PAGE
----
Secret Teachings in the Art of Japanese Gardens: Design Principles, Aesthetic Values (Anglais) Broché – 15 avril 1991
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In the first section the author draws on his own experience as an apprentice to a master gardener in Kyoto, as well as his considerable knowledge of Japanese classical texts, to present the garden design process in terms of three primary aesthetic considerations:
Scenic effects--reproductions of appealing natural landscape forms.
Sensory effects--varieties of scale, framing, rhythm, motion, and spatial quality.
Cultural effects--the incorporation of allusions to classical literature, poetry, and painting.
The final section comprises a complete translation of a classic gardening manual used by Buddhist monks in medieval Japan. Its rules for planting trees and setting rocks still make good design sense today, and the author includes numerous garden descriptions as examples of how ancient masters practiced their craft.
This clear, authoritative work, fully illustrated with diagrams and photographs, elucidates much about the Japanese compositional sense. But at the same time it is a plea for a more holistic approach to landscape design-a recognition that a garden should conform to certain natural principles as well as meet the emotional needs of those who view it.
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Another wonderful resource this book has is a translation of Illustrations for Designing Mountain, Water, and Hillside Field landscapes by Zoen. Much there in terms of stone meaning, arrangements, taboos. Seeing the distillation of landscapes into single stone, stone arrangements, and layout suggestions for an entire garden design. Although much of this applies to the gardens of the era, I have always felt the need to understand 'why' as much or more than 'how'. I felt this book helped educate me on the path. To know more about the secret teaching in the art of Japanese gardens...
In case you're wondering about the outcome of our design effort: we've gotten lots of praise from neighbors and from total strangers, from American and from Japanese friends, for our little Japanese-style rock garden. And everybody who looks at our front yard gets what we were trying to express artistically! I have no doubts that we could never had this type of success without having had access to Slawson's remarkable book.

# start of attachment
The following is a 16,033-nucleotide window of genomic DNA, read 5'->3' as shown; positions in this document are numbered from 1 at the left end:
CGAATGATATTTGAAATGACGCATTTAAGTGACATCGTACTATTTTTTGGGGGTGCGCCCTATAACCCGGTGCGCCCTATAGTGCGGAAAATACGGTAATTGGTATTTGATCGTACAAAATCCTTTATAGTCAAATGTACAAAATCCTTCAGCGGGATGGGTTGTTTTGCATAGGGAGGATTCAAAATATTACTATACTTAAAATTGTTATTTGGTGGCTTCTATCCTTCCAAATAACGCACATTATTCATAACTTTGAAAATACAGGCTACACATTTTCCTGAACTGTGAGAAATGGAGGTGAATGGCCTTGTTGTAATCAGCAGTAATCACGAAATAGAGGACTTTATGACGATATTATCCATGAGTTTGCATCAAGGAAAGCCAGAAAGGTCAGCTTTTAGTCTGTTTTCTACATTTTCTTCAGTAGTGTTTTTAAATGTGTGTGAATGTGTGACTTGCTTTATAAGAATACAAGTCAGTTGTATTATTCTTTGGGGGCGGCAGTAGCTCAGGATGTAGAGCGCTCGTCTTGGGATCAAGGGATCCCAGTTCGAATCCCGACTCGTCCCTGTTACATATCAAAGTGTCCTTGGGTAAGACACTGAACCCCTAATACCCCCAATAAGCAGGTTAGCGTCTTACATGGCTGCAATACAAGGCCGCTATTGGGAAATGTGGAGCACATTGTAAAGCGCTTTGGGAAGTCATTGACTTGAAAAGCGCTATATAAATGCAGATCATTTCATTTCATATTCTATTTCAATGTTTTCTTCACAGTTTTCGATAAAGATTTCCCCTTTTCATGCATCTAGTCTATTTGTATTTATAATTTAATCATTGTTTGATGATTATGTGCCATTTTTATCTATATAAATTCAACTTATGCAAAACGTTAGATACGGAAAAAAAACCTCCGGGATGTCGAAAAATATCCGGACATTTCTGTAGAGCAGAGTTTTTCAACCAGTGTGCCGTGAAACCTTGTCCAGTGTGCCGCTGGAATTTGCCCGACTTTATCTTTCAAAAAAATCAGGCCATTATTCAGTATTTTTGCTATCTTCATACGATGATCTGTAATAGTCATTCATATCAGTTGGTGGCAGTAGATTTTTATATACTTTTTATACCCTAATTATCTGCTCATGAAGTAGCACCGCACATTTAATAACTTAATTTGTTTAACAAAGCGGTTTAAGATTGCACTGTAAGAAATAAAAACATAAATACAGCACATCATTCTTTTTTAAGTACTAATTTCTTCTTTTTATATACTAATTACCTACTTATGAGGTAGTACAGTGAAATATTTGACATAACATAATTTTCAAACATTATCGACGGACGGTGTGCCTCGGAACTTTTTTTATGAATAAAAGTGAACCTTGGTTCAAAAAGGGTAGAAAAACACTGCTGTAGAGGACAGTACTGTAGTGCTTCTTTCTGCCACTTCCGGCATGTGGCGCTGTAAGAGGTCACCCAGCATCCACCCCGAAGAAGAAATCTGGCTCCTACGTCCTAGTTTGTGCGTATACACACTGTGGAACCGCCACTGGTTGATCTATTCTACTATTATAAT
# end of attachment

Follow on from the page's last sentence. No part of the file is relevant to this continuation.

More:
A number of years passed, nearly four of them spent in graduate architecture school studying formal geometries, history, architecture as a verb.....architecture with a great big capital A.
Yet, I did not fully appreciate the book until recently. I dusted it off when I was hired to set 2 semi-truck loads of stones. I reviewed it and found that my studies from it ten years earlier had indeed made an indelible impression upon me. The seemingly daunting task of composing 50 tons of boulders in an aesthetically pleasing manner was made much easier thanks to Slawson's studies. His book was more useful than 3 1/2 years of architecture school. Believe me, read it and get your hands dirty. Work with big stones, the dirt. It is the real work.
You will likely find the book "thick" in the sense that at times, each sentence is filled with succinct words. You may find yourself re-reading sentences to understand. Better graphic descriptions could have helped here. In particular the sections comparing Arnheims "Art and Visual Perception" with compositional arrangements, proportions and general japanese garden aesthetics are excellent. It is in these sections where one begins to understand how intelligent japanese garden design is. It fully engages the haptic sense as well as one's psychology.
Slawson makes many important notes and observations about the making of Japanese gardens. Yet he also points out that Japanese gardens evolved in Japan because of particular conditions of culture and nature. He points out that the teachings would not necessarily recomend "copying" these teachings in other region with climates different than those of Japan.
Slawson gives us an excellent resource to consider Japanese "teachings" in composing gardens, for example, in the desert southwest (USA). A garden influenced by the desert southwest would simply not fit in Japan. Yet, if you make the "teachings" your own you could create a japanese influenced garden.
Similarly, many Japanese garden copies in America don't fit. With the exception of the Portland Japanese Garden in Portland, Oregon.
I recomend the book because I continue to turn to it year after year. The sign for me of a valuable book.
It is true that this book is not an easy read. However, it has always been an enjoyable and enlightened one.
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- Livres anglais et étrangers > Boutiques > Chercher au Coeur! > Livres en anglais
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